Powering up Australia
Why we are talking about 100 per cent renewables when Australia has the opportunity to be an Industrialised Clean Super Power generating more than 500 per cent renewables, asks Oliver Yates.
“Australia stands in front of a nation changing opportunity. We have the chance to build a strong industrialised exporting country harnessing the global competitive advantage we have resulting from the low cost of renewable power from the natural resources of wind and solar that we are blessed with.
“For years now, our power system has suffered from what many regard as visionless planning at a Federal level aided by visionless authorities unprepared to establish an energy system designed for the change the science of climate change requires. It is time this all changed.
The proposed Coordination of generation and transmission investment (COGATI) review completed in December 2018 and subsequent rules that seek to ‘ration’ transmissions are yet another example of the regulator failing to understand that additional transmission investment is vital.
“Given the lack of federal leadership in the energy industry now and on the horizon, it is time States locked on to the opportunity to take the lead and set out to establish industrial zones powered with long term Power Purchase Agreements from renewable energy generators,” he says.
“States need to take the next step in the PPA revolution and sign up power contracts for strategic industrial zones, so they can attract global industrial partners with long term clean power price certainty. We need to expand transmission rapidly, not ration it, as Australia will need to move power across the nation at unprecedented scale.”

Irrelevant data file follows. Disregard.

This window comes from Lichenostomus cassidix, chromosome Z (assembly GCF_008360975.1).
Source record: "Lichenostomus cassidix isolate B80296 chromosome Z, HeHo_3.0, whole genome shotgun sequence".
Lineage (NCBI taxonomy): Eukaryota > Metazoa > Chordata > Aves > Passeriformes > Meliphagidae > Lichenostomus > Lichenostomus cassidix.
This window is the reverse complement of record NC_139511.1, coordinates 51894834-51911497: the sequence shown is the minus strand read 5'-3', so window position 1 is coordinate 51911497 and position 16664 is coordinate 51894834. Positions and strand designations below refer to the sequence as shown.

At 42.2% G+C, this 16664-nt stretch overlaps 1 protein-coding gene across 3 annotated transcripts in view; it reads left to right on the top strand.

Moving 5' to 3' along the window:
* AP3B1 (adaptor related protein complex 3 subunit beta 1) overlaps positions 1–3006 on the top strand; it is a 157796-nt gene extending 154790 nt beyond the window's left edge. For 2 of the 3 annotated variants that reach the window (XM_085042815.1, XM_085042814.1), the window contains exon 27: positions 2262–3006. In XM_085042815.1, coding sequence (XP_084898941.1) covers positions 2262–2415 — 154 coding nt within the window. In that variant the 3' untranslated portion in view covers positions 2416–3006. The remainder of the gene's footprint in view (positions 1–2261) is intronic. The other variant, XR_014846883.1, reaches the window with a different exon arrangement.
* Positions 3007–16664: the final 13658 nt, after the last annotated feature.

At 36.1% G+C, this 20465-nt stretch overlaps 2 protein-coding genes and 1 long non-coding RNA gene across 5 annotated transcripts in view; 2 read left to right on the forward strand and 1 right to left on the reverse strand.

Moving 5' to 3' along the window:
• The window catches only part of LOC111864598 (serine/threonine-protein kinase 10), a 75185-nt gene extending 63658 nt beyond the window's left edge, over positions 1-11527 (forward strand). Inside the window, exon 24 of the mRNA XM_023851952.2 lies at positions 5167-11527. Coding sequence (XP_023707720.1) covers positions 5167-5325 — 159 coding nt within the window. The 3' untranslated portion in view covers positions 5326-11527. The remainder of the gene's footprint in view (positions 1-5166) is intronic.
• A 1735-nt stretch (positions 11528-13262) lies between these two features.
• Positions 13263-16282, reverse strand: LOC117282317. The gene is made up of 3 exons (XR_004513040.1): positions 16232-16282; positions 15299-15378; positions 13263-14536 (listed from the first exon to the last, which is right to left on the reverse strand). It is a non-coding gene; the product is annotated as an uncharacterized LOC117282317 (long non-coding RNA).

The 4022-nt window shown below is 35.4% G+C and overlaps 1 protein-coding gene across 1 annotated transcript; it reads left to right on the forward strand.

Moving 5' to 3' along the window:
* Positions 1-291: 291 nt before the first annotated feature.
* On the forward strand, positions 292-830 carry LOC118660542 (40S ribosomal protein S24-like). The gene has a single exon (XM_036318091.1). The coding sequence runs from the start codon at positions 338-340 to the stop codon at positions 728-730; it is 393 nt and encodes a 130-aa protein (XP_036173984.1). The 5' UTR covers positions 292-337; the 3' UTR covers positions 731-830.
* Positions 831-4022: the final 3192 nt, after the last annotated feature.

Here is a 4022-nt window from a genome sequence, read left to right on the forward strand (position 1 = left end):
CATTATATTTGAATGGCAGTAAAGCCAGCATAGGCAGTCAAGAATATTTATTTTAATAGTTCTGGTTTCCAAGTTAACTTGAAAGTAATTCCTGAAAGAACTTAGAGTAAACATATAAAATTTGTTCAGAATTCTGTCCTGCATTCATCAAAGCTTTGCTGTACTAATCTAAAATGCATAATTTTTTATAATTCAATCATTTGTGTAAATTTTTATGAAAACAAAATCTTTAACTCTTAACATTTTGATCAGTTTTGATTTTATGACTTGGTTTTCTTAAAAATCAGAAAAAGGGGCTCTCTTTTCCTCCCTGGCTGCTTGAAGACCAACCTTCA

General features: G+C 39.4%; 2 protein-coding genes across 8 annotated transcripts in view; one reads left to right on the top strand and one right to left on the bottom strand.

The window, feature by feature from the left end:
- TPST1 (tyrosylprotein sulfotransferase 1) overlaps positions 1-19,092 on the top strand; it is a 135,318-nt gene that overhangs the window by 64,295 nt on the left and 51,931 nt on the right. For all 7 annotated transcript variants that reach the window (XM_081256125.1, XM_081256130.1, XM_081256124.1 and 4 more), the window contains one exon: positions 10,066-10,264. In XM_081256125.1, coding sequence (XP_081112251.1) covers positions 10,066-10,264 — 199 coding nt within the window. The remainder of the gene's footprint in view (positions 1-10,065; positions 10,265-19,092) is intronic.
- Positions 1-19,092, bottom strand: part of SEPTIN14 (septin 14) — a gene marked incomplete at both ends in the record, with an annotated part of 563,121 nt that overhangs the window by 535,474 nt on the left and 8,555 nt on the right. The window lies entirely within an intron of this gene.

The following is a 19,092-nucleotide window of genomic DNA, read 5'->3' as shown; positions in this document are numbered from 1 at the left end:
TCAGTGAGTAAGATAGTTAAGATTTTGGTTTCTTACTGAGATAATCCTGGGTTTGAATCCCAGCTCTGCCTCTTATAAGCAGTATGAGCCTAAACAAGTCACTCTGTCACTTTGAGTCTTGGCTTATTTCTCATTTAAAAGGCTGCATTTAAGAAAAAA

Any idea that Australia will be just 100 per cent renewable is now laughable, says Oliver Yates who is spending considerable time working in the green ammonia space with the prospect of replacing Australia’s imported ammonia with domestically produced ammonia using renewable energy.
Just replacing our imports will require the construction of 2.3GW of additional renewable projects, says the man who helped drive extraordinary investment in the renewables sector while at the helm of the CEFC.
If we replaced current domestically produced ammonia, which is a major emission contributor typically produced using natural gas, we will need 12 GW more. All that additional generation must be built before we start to consider exports and given as a nation we are only at about 30 per cent renewables the idea that rationing transmission makes sense is nonsensical.
We certainly need to aspire to greater heights, he says outlining the thirst for renewable energy imports in Japan and other parts of Asia, and listing locations for deep-sea ports in all states of Australia: from Cap Hardy in South Australia to Townsville and Gladstone in Queensland and across to Port Headland in Western Australia.
“Today new industrial facilities can be built to manage the variability of renewable energy. Most will have demand management feature, storage and product buffering/batching to allow then to manage variable renewable energy supply,” he says.
Australia can be “Industrialised and Exporting” with the support of both environmental groups and industry but we need to act and grasp the opportunity.
Let’s build our economy, our jobs and value add to our minerals and our renewable power here. It is both sensible due to the efficiencies gained and environmentally sound.
Read more in Summer Smart Energy magazine.